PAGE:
ALBANY - The handful of New York school districts without universal, full-day kindergarten programs may get extra state money to make it happen.
Gov. Andrew Cuomo and legislative leaders pledged this week to include additional funding in next year's state budget for the few districts still offering half-day kindergarten programs.
The pledge came with few specifics and is non-binding, with details to be worked out during state budget negotiations that will begin in January.
But it gave school officials and education advocates hope that the state may finally overcome the financial and logistical challenges that have kept the remaining districts from transitioning to full-day instruction for some of the state's youngest students.
Last year, six of the state's nearly 700 school districts did not provide full-day instruction for all kindergartners, including North Rockland.
Jennifer Teichmann, a Stony Point mother of four involved with a parent group advocating for a full-day program, said the announcement was "very much appreciated."
"By including transitional full-day funding for the last six half-day kindergarten school districts in the governor's 2018 budget, our children will finally be on the path to a fair start," said Teichmann, adding the expansion would give children in those communities "an opportunity to be on a level playing field" with neighboring districts.
School districts across the state have steadily added full-day kindergarten over the past decade, when the state began offering one year of "transition" funding to school districts that switched from half-day programs.
But the prospect of transitioning to full-day programs caused fiscal strain for some districts, particularly those that struggled to find space in existing facilities for the expanded instruction.
That includes the Pittsford school district near Rochester, whose voters didn't approve a budget earlier this year that would have raised the property-tax levy by 4.7 percent to help fund a full-day kindergarten expansion. The budget needed approval from 60 percent of voters because it exceeded the state's property-tax cap; it got 54 percent.
In nearby Brighton, voters approved a $65 million facilities improvement plan this year that includes an addition to Council Rock Primary School to house full-day kindergarten. But full-day instruction isn't planned until 2021, when the construction is expected to be complete.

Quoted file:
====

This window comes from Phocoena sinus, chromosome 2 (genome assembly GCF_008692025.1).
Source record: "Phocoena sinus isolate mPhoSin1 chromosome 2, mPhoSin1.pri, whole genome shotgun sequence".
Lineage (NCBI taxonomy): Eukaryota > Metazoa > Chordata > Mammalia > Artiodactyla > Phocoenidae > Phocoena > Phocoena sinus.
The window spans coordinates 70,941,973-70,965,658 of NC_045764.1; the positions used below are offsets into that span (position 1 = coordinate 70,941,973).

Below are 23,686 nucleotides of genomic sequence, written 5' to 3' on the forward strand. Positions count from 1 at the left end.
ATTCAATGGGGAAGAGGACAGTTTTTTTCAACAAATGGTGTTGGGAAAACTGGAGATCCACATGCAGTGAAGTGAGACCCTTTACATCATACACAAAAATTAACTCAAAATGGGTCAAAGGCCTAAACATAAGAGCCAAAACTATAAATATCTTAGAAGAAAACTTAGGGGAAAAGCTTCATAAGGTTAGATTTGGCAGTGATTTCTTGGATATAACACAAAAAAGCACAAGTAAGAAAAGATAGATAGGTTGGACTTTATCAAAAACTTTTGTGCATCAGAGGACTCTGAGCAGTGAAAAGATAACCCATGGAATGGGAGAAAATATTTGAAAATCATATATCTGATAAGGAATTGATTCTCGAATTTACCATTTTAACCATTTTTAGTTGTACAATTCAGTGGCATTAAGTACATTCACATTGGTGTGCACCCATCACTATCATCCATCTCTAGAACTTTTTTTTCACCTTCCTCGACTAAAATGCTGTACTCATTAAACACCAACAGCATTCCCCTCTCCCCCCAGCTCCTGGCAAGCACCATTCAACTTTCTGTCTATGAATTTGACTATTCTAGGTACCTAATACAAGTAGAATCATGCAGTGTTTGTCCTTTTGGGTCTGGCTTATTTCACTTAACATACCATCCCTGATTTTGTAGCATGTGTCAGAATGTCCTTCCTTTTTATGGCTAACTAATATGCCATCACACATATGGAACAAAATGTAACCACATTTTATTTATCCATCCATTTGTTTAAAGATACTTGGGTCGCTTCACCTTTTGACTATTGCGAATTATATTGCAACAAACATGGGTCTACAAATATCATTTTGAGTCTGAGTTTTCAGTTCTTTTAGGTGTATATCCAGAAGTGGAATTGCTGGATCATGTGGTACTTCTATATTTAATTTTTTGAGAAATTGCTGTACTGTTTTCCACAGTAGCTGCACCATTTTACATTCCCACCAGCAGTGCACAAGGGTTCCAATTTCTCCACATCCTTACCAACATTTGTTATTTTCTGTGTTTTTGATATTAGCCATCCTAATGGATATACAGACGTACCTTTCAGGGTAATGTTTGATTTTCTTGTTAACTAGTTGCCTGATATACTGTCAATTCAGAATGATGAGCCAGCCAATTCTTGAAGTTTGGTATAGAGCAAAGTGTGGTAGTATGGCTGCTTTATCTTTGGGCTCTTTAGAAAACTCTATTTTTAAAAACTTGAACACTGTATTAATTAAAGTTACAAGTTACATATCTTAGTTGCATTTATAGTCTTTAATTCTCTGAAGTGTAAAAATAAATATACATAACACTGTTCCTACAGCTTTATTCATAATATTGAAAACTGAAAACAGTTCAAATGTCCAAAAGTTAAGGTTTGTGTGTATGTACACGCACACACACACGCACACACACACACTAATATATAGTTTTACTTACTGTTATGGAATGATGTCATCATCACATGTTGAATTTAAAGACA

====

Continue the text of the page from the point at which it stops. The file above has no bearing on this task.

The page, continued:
Rush-Henrietta, another Rochester-area district, will offer full-day kindergarten for the first time this coming school year.
The North Rockland district, meanwhile, is offering a one-year pilot program for the coming school year, providing full-day instruction for 66 kindergarten students.
The remaining two districts without full-day kindergarten are Washingtonville in Orange County and Shenedehowa in Saratoga County, according to the state Education Department.
The offices of Cuomo; Assembly Speaker Carl Heastie, D-Bronx; and Senate Majority Leader John Flanagan, R-Suffolk County, all issued statements Wednesday promising to tackle the funding issue for remaining districts next year.
"This will further level the playing field and we look forward to addressing it in the next budget," Cuomo spokesman Rich Azzopardi said in a statement.
The details, however, have not yet been agreed to and will be subject to the ups and downs of state budget negotiations, which span three months and are generally conducted behind closed doors.
Assemblyman Ken Zebrowski, D-New City, Rockland County, said a bill he sponsors to provide additional funding to the remaining districts will be the "starting point" for negotiations.
Zebrowski's bill would provide the schools five years of state transition aid to make the switch from half-day kindergarten, rather than the current one year. He and Assemblyman James Skoufis, an Orange County Democrat, represent the North Rockland district and had pushed for the pledge this week from Cuomo and legislative leaders.
"The Assembly is well on record as to what we believe will get this done, and that's a multi-year commitment to get these districts up and running," he said.
Julie Marlette, director of government relations for the state School Boards Association, said Zebrowski's proposal is attractive to school boards because it offers sustained support over a multi-year period.
She said she's "hopeful" Cuomo and the Legislature ultimately agree to something similar.
"I will certainly continue to advocate on behalf of Assemblyman Zebrowski's proposal, which I think is a good way to approach this," Marlette said. "Obviously, we're open to looking at alternatives, but the framework is something we're very supportive of."
Brighton Superintendent Kevin McGowan said he would "welcome any support from the governor, Senate and Assembly."
“We’re hopeful that a bill will pass to provide additional funding for full-day kindergarten and also provide relief to all of our taxpayers," he said in a statement.
Rush-Henrietta, meanwhile, will receive one year of transition aid from the state to cover one-time costs associated with its upcoming switch to full-day, including books and materials.
The district hired 13 teachers as part of the transition, the cost of which is not covered by the state, according to
Andrew Whitmore, Rush-Henrietta's assistant superintendent for finance and operations.
It would be "ideal" if the state can provide ongoing support for the costs associated with the expansion, Whitmore said.
"Under the (property tax) cap, our revenue growth is limited," Whitmore said. "So basically, we've had to reduce costs in other places to fund this. If the district gets ongoing support, it would be of great assistance to enabling the transition."
Includes reporting by The Journal News staff writer Kimberly Redmond.
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